Indians in the US make the most because they studied the most

Education levels among those who identify as Indian are incredibly high: Roughly 76% of those above the age of 25 have graduated from college. For these ethnic groups, education explains most of the wage differences, since on average Indian, Japanese, and Chinese workers have higher levels of education than the rest of the labor force, education explains half to three-quarters of the observed wage gaps

http://qz.com/285610/indians-in-the-us-make-the-most-because-they-studied-the-most/

Stock markets, when & why a drop is better than a rally

Stock markets, when & why a drop is better than a rally

Falling stock markets may stress out traders and threaten the bonuses of executives and professional investors. Even cool-headed portfolio managers can risk their jobs or reputations buying into a market crash.

But regular investors, especially those saving for retirement, have an advantage over the professionals. It’s not rocket science: They can afford to be patient. By buying in good times and bad, they benefit from gradually rising markets. And it’s the bad times that deliver the most oomph to their portfolios. By buying extra when stocks drop – as Werner did in 2008 and 2009 – they’re following the advice of a dozen Warren Buffett quotes, like: “Be fearful when others are greedy, and greedy when others are fearful.”

http://www.bloomberg.com/news/2014-10-22/why-the-stock-market-rally-is-bad-news.html?alcmpid=markets

Modern CEOs live a homeless, lonely life. Life at the Top: Walking the Razor’s…..

Modern CEOs live a homeless, lonely life. The death of Total’s boss highlights the toll of a high-stress jet-setting lifestyle.

It’s like expecting physicians to work 50-hour shifts in the emergency room. Who can operate at the top of their game with this level of grueling travel?

The best way any CEO can explain his or her company’s strategy, values and the jobs people need to perform is to be in the room, in front of a lot of employees or other constituents. Nothing works as well as that personal presence, despite the personal toll that can take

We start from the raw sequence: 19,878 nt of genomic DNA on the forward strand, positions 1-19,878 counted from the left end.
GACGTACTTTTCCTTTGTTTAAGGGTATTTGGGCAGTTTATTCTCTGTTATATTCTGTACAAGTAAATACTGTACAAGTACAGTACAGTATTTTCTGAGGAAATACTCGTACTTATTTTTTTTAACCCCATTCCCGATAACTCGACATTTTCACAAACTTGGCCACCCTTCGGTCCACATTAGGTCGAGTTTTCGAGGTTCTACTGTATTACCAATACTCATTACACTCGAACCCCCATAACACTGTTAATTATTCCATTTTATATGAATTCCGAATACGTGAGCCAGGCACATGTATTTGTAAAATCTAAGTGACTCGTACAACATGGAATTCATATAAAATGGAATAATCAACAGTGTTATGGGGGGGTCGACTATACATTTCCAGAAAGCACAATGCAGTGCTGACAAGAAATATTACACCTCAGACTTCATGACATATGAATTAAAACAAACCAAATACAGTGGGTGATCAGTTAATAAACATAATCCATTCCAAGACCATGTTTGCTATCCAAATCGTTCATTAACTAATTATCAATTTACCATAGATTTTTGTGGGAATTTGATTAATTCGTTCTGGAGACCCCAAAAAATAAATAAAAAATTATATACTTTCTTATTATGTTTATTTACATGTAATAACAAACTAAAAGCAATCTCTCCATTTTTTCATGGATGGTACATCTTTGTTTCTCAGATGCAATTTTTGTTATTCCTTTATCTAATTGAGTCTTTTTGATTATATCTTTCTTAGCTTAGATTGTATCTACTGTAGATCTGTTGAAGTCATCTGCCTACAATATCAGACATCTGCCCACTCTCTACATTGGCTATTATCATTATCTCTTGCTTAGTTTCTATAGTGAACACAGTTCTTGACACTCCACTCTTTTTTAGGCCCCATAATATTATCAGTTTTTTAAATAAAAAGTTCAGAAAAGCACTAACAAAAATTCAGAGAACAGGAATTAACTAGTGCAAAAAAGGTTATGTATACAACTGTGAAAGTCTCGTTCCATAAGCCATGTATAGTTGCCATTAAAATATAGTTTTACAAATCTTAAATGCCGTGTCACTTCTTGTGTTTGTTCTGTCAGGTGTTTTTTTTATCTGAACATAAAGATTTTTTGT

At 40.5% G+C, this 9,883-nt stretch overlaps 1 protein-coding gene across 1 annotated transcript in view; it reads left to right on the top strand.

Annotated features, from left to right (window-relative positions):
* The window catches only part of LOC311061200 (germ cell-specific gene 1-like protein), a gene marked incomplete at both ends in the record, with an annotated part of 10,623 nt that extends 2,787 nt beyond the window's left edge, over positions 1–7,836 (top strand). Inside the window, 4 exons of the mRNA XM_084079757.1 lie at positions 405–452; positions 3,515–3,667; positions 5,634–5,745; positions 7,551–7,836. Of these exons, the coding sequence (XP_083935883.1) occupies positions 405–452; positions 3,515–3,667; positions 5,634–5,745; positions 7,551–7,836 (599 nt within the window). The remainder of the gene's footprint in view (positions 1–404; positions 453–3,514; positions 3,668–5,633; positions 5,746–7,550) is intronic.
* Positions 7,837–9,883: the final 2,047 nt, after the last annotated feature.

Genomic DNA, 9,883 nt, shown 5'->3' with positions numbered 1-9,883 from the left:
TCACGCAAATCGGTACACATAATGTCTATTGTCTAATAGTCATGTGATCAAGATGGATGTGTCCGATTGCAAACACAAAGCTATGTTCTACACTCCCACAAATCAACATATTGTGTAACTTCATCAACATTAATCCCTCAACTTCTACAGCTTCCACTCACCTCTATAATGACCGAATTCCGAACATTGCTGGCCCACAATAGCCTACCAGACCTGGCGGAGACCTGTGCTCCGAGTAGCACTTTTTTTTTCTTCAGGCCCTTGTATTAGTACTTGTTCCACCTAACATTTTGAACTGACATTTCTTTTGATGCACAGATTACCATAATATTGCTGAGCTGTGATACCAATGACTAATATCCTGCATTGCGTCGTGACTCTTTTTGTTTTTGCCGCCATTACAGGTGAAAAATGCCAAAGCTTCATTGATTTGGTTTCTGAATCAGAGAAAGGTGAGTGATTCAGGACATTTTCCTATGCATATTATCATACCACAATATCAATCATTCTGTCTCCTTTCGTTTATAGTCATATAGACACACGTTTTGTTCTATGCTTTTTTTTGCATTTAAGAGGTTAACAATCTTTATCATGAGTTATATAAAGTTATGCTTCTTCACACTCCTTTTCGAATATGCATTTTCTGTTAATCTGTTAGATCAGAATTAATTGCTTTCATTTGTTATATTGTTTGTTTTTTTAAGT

http://www.bloomberg.com/news/2014-10-22/de-margerie-moscow-death-shows-ceos-hyperscheduled-pace.html?hootPostID=7b98570257c39b6600e8dc478a4129de

WHY (and what) productivity matters

Economic growth has been fueled by two factors: the expanding pool of workers and their rising productivity. From the perspective of rising prosperity, however, it is productivity that makes all the difference. Disparities in GDP per capita among countries—or between the past and the present in the same country—primarily reflect differences in labor productivity. That in turn is the result of production and operational factors, technological advances, and managerial skills. As managers improve efficiency, invest, and innovate to be competitive, their collective actions expand the global economy.

While half-century forecasts are hazardous—particularly for the forecaster!—a productivity-based perspective on the future of growth suggests that a demographic slowdown today need not lead to economic stagnation tomorrow.

MGI’s 1993 study of manufacturing productivity debunked the then-popular notion that the Japanese and German economies had become more efficient than that of the United States

This same set of cross-country productivity comparisons also highlighted the ways in which operational factors, from scale to production processes, had a far greater influence on productivity than education, the usual suspect at the time. Moreover, MGI found that productivity was highest in industries and countries that are exposed to, rather than protected from, competition. The research also revealed a shadow side of Japan’s strong productivity in the automotive and consumer-electronics sectors: weak service-sector performance. Low productivity in the service sectors, which accounted for a growing majority of jobs, soon became the Achilles’ heel of Japan’s overall economic growth.

Many countries have advanced well past the productivity frontier established by the United States in 1964. But the frontier has advanced, too, leaving significant future catch-up opportunities.

Falling barriers to trade and foreign direct investment. MGI case studies show that countries and sectors can make rapid productivity gains when international barriers to trade and foreign direct investment fall

Regulatory changes that increase competition and performance pressure. These types of reforms, which occur within rather than across economies, are particularly important in local services

Pushing out the frontier will require a willingness to make significant changes in business processes and organizational structures, as well as trade-offs between mature businesses with healthy cash flows, on the one hand, and disruptive (often digital) business models, on the other, with the potential for self-cannibalization even as they offer a transformative productivity potential. Another transformative opportunity, in many countries, continues to be the status of women, whose greater employment could alter the demographic equation and boost growth independently of productivity advances

The soul of MATH … Everything About The Way We Teach Math Is Wrong

The soul of MATH … Everything About The Way We Teach Math Is Wrong

An abstract memorization and formal-method-based “music” education closely resembles the “math” education that most students receive. Formulas and algorithms are delivered with no context or motivation, with students made to simply memorize and apply them.

http://www.businessinsider.com/lockharts-lament-math-education-is-wrong-2014-10?utm_source=feedburner&utm_medium=feed&utm_campaign=Feed%3A+businessinsider+%28Business+Insider%29